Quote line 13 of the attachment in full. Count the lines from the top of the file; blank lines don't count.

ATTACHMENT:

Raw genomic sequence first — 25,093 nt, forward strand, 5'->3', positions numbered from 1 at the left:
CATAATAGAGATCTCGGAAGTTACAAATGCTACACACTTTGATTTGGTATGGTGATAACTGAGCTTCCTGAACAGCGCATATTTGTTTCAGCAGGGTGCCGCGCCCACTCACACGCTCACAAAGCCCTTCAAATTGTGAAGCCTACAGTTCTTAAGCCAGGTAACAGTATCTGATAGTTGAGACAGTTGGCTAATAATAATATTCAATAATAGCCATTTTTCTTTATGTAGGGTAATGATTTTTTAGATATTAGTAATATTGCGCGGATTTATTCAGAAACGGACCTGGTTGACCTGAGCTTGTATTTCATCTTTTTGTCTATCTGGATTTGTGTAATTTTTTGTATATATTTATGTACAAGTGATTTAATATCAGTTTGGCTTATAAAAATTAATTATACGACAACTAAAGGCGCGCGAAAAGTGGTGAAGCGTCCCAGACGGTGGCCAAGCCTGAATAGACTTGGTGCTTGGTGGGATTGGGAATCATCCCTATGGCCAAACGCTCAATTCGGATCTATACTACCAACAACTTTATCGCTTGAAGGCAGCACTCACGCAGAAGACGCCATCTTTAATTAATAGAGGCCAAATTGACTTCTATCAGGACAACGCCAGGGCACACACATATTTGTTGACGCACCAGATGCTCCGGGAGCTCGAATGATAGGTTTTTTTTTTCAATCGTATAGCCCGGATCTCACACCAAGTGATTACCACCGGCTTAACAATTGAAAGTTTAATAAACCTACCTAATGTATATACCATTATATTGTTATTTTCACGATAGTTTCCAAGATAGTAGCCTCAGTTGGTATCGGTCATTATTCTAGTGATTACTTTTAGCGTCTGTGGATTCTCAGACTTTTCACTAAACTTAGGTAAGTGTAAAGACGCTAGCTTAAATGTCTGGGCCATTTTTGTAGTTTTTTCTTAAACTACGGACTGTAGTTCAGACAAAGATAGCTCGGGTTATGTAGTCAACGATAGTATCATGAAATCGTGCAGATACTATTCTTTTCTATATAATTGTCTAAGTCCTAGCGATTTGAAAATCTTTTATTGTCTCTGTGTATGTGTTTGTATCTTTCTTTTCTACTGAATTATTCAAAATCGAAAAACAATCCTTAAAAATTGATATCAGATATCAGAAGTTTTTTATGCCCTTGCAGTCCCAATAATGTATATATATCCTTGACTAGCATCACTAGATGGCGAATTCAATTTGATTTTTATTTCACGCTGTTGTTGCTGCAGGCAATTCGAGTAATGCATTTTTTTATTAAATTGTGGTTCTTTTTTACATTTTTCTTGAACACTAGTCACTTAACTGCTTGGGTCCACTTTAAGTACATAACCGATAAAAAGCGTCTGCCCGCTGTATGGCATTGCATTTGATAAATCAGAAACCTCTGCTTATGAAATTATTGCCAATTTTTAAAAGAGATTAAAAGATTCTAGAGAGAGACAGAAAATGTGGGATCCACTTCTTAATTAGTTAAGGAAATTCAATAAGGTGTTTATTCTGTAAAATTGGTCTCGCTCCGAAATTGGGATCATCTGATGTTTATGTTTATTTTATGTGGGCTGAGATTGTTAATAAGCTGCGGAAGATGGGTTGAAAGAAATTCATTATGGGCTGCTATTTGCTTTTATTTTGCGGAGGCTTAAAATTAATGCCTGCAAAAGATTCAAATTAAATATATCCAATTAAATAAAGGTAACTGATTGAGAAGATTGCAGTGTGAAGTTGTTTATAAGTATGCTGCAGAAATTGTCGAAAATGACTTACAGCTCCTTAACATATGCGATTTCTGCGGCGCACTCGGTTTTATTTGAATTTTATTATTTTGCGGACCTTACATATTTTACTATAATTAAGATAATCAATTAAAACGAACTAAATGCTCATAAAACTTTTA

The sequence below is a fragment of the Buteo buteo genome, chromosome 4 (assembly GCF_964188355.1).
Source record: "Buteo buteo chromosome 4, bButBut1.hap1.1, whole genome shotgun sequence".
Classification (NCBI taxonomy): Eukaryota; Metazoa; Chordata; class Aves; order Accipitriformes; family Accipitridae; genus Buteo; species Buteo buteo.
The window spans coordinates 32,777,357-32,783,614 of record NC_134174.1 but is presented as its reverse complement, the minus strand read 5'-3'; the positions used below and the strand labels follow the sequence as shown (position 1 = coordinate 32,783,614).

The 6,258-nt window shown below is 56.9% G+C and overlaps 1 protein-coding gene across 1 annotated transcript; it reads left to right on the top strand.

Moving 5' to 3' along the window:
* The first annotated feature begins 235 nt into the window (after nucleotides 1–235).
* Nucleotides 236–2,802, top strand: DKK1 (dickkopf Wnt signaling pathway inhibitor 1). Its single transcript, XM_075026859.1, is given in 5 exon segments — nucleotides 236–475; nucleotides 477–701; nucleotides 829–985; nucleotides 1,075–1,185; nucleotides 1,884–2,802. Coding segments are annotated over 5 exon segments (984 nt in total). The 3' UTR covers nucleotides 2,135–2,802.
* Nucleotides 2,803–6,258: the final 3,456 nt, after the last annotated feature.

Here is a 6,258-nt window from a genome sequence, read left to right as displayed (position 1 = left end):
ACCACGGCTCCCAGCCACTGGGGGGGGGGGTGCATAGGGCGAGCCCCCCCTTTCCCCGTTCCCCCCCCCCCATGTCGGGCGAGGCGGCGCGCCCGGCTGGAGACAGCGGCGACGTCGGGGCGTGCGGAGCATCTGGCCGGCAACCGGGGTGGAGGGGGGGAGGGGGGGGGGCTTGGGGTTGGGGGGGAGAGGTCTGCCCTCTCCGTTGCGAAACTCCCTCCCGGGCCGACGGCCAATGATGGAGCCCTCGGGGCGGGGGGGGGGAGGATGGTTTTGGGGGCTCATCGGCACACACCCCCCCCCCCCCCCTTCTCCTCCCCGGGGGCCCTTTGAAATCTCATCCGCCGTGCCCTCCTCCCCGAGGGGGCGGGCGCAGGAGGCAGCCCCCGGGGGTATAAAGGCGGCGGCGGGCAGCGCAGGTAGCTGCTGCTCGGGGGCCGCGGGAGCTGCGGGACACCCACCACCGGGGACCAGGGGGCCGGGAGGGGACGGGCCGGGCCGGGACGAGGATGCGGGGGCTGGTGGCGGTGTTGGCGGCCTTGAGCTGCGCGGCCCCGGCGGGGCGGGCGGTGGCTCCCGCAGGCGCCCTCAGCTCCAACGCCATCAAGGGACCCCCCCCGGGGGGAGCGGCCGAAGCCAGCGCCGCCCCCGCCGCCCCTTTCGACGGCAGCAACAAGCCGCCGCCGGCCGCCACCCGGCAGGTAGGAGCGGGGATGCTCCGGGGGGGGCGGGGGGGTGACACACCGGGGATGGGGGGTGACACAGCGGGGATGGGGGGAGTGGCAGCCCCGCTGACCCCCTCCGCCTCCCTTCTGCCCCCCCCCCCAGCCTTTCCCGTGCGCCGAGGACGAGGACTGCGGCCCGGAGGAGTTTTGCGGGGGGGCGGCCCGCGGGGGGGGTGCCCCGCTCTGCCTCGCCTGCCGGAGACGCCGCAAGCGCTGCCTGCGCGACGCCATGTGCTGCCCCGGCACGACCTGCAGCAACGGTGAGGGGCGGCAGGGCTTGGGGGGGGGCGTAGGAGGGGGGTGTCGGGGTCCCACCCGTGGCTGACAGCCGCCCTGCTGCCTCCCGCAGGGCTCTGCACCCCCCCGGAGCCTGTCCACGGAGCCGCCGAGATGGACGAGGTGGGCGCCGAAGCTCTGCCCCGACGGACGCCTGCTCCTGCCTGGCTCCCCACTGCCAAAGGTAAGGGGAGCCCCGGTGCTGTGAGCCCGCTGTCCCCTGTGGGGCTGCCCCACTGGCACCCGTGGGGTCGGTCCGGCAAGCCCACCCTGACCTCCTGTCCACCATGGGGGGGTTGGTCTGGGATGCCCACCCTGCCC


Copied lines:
ACCACGGCTCCCAGCCACTGGGGGGGGGGGTGCATAGGGCGAGCCCCCCCTTTCCCCGTTCCCCCCCCCCCATGTCGGGCGAGGCGGCGCGCCCGGCTGGAGACAGCGGCGACGTCGGGGCGTGCGGAGCATCTGGCCGGCAACCGGGGTGGAGGGGGGGAGGGGGGGGGGCTTGGGGTTGGGGGGGAGAGGTCTGCCCTCTCCGTTGCGAAACTCCCTCCCGGGCCGACGGCCAATGATGGAGCCCTCGGGGCGGGGGGGGGGAGGATGGTTTTGGGGGCTCATCGGCACACACCCCCCCCCCCCCCCTTCTCCTCCCCGGGGGCCCTTTGAAATCTCATCCGCCGTGCCCTCCTCCCCGAGGGGGCGGGCGCAGGAGGCAGCCCCCGGGGGTATAAAGGCGGCGGCGGGCAGCGCAGGTAGCTGCTGCTCGGGGGCCGCGGGAGCTGCGGGACACCCACCACCGGGGACCAGGGGGCCGGGAGGGGACGGGCCGGGCCGGGACGAGGATGCGGGGGCTGGTGGCGGTGTTGGCGGCCTTGAGCTGCGCGGCCCCGGCGGGGCGGGCGGTGGCTCCCGCAGGCGCCCTCAGCTCCAACGCCATCAAGGGACCCCCCCCGGGGGGAGCGGCCGAAGCCAGCGCCGCCCCCGCCGCCCCTTTCGACGGCAGCAACAAGCCGCCGCCGGCCGCCACCCGGCAGGTAGGAGCGGGGATGCTCCGGGGGGGGCGGGGGGGTGACACACCGGGGATGGGGGGTGACACAGCGGGGATGGGGGGAGTGGCAGCCCCGCTGACCCCCTCCGCCTCCCTTCTGCCCCCCCCCCCAGCCTTTCCCGTGCGCCGAGGACGAGGACTGCGGCCCGGAGGAGTTTTGCGGGGGGGCGGCCCGCGGGGGGGGTGCCCCGCTCTGCCTCGCCTGCCGGAGACGCCGCAAGCGCTGCCTGCGCGACGCCATGTGCTGCCCCGGCACGACCTGCAGCAACGGTGAGGGGCGGCAGGGCTTGGGGGGGGGCGTAGGAGGGGGGTGTCGGGGTCCCACCCGTGGCTGACAGCCGCCCTGCTGCCTCCCGCAGGGCTCTGCACCCCCCCGGAGCCTGTCCACGGAGCCGCCGAGATGGACGAGGTGGGCGCCGAAGCTCTGCCCCGACGGACGCCTGCTCCTGCCTGGCTCCCCACTGCCAAAGGTAAGGGGAGCCCCGGTGCTGTGAGCCCGCTGTCCCCTGTGGGGCTGCCCCACTGGCACCCGTGGGGTCGGTCCGGCAAGCCCACCCTGACCTCCTGTCCACCATGGGGGGGTTGGTCTGGGATGCCCACCCTGCCC